Despite warnings that the country’s stance on civil rights could harm its international standing in connection with a major trade pact, Vietnam’s security forces continue to attack dissidents, staging 31 physical attacks in 2014 and another 17 this year, according to a dissident group based in Hanoi.
The latest occurred on May 19 – the birthday of the country’s liberator, Ho Chi Minh – when Human rights defender Dinh Quang Tuyen (aka Tuyen Xich Lo) was riding his bicycle for exercise when he was set upon by two masked men on a motorcycle who overtook him and punched him in the middle of his face, breaking his nose.
The group baring the extent of the attacks is Former Vietnamese Prisoners of Conscience, who do not stem from the dissident blogger community, who are more sophisticated and guarded, according to David Brown, a former US diplomat with long experience in Vietnam.
“The reports focus on repression of unsanctioned religious people – Mennonites, radical Catholics, humble people protesting land expropriation with meager compensation, environmentalists,” Brown said. “The recurrent theme generally is that they are ‘uppity people’ who are frequently jumped by thugs and bully boys. The public security people can deny they had anything to do with it.”
By and large, human rights groups say, foreign governments rarely look beyond the arrest and incarceration of dissidents. But another world of danger exists on the streets. Disguised as thugs to mask attacks by authorities, the Vietnam security police forces have used violence to intimidate and humiliate human rights defenders, the Former Prisoners of Conscience says, an approach that is “safe” for the government because the democratic countries’ concern on human rights in Vietnam do not go beyond recording dissidents’ arrests.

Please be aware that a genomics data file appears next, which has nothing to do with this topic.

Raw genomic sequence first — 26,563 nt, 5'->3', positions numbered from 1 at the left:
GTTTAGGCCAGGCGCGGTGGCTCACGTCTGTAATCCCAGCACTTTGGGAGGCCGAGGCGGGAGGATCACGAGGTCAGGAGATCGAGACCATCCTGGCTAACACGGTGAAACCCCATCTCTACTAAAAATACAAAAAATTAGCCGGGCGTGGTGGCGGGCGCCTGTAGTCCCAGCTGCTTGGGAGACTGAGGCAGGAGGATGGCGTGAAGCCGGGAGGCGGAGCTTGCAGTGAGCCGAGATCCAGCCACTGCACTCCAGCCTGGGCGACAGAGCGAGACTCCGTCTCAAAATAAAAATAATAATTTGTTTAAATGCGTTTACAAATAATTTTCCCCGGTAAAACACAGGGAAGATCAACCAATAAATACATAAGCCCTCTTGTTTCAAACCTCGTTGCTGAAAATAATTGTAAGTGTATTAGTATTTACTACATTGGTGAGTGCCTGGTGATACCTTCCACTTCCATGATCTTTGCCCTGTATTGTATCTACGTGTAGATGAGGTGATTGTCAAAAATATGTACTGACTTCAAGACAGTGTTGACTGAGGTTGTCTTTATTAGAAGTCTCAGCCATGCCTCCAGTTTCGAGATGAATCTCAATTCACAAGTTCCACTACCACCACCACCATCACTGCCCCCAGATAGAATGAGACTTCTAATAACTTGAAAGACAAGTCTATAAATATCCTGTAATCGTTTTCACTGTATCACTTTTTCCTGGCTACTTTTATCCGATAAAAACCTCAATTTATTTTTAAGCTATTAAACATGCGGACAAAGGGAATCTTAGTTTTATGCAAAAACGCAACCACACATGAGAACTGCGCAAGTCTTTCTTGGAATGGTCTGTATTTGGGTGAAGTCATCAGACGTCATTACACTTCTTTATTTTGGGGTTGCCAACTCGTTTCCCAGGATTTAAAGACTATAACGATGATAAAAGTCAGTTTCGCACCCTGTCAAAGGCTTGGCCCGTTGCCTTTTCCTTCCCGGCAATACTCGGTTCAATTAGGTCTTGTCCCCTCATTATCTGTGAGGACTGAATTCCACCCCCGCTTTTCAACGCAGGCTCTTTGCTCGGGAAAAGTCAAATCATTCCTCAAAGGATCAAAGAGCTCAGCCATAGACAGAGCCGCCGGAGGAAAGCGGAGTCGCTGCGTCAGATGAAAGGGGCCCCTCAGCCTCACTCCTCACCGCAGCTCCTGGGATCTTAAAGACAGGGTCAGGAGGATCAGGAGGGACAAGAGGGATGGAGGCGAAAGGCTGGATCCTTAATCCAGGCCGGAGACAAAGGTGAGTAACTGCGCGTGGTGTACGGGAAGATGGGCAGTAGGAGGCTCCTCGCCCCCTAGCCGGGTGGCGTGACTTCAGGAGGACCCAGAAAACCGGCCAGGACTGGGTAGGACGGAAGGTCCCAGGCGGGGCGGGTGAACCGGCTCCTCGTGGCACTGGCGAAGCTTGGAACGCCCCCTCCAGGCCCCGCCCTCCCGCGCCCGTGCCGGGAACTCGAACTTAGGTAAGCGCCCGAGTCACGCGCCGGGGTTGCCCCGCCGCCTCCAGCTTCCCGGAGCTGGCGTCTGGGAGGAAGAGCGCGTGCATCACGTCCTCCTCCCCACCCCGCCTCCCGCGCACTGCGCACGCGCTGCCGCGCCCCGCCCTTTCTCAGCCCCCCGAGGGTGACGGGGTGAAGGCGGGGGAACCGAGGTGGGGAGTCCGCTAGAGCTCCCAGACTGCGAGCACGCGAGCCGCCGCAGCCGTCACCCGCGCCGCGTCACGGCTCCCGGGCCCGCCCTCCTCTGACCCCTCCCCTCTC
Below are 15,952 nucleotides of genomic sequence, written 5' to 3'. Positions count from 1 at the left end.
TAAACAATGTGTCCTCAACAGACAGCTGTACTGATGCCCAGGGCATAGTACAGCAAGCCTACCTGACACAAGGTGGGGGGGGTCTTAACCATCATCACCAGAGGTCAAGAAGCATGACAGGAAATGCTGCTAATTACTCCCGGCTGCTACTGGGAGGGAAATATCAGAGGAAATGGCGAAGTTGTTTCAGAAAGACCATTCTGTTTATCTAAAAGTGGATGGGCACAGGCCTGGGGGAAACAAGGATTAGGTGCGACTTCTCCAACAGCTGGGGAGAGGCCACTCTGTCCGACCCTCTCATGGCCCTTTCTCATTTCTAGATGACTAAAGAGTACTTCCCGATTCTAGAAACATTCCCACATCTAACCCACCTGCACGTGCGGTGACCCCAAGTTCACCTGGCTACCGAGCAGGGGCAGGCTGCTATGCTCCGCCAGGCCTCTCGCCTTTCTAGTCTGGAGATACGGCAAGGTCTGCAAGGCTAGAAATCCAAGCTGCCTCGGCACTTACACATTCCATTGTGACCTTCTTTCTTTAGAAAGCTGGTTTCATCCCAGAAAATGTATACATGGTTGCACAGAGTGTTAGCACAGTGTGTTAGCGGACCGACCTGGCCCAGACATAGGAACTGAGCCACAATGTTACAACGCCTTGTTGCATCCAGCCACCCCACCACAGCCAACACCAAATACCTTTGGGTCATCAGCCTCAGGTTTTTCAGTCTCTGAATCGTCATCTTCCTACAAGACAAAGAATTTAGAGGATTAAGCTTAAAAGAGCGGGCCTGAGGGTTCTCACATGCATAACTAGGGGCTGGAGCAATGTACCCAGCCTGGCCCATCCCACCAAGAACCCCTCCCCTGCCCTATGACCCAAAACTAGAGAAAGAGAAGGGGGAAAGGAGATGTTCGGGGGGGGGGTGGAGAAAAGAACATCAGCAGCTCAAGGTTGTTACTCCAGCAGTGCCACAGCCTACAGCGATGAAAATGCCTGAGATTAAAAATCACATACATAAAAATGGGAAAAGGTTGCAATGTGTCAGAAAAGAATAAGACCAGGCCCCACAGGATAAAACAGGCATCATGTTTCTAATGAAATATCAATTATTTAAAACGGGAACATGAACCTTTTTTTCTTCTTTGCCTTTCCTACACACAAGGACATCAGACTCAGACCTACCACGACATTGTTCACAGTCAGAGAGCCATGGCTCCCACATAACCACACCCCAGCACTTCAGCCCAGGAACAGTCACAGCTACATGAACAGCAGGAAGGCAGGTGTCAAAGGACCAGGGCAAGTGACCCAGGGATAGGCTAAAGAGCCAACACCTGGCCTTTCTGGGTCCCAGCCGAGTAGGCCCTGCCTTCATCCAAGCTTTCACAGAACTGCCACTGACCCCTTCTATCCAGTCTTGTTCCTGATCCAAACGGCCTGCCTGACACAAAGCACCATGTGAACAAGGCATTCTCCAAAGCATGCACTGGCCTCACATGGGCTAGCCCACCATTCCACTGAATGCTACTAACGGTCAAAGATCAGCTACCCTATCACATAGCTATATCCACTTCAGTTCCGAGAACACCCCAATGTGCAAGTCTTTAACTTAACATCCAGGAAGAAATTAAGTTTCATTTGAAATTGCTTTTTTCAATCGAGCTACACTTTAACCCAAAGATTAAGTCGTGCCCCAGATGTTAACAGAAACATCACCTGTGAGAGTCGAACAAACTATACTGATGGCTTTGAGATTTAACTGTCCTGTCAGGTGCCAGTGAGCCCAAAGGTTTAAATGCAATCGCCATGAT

The number of victims is increasing, according to Former Vietnamese Prisoners of Conscience, which condemned the use of violence to harm dissidents. The organization accused individual policemen masquerading as thugs to assault human rights defenders, citing a long list of specific cases and displaying photographs of beaten and bloodied men and women over the past five months.
The charges of willful disregard of human rights and beating of dissidents are of particular concern at a time when the United States congress is debating the implementation of the Obama administration’s Trans-Pacific Partnership, a comprehensive trade pact involving 22 nations on the shores of the Pacific Ocean both in the Americas and Asia. Civil rights crusaders are demanding that Vietnam demonstrate tangible progress towards liberalization before the country is allowed to join the pact.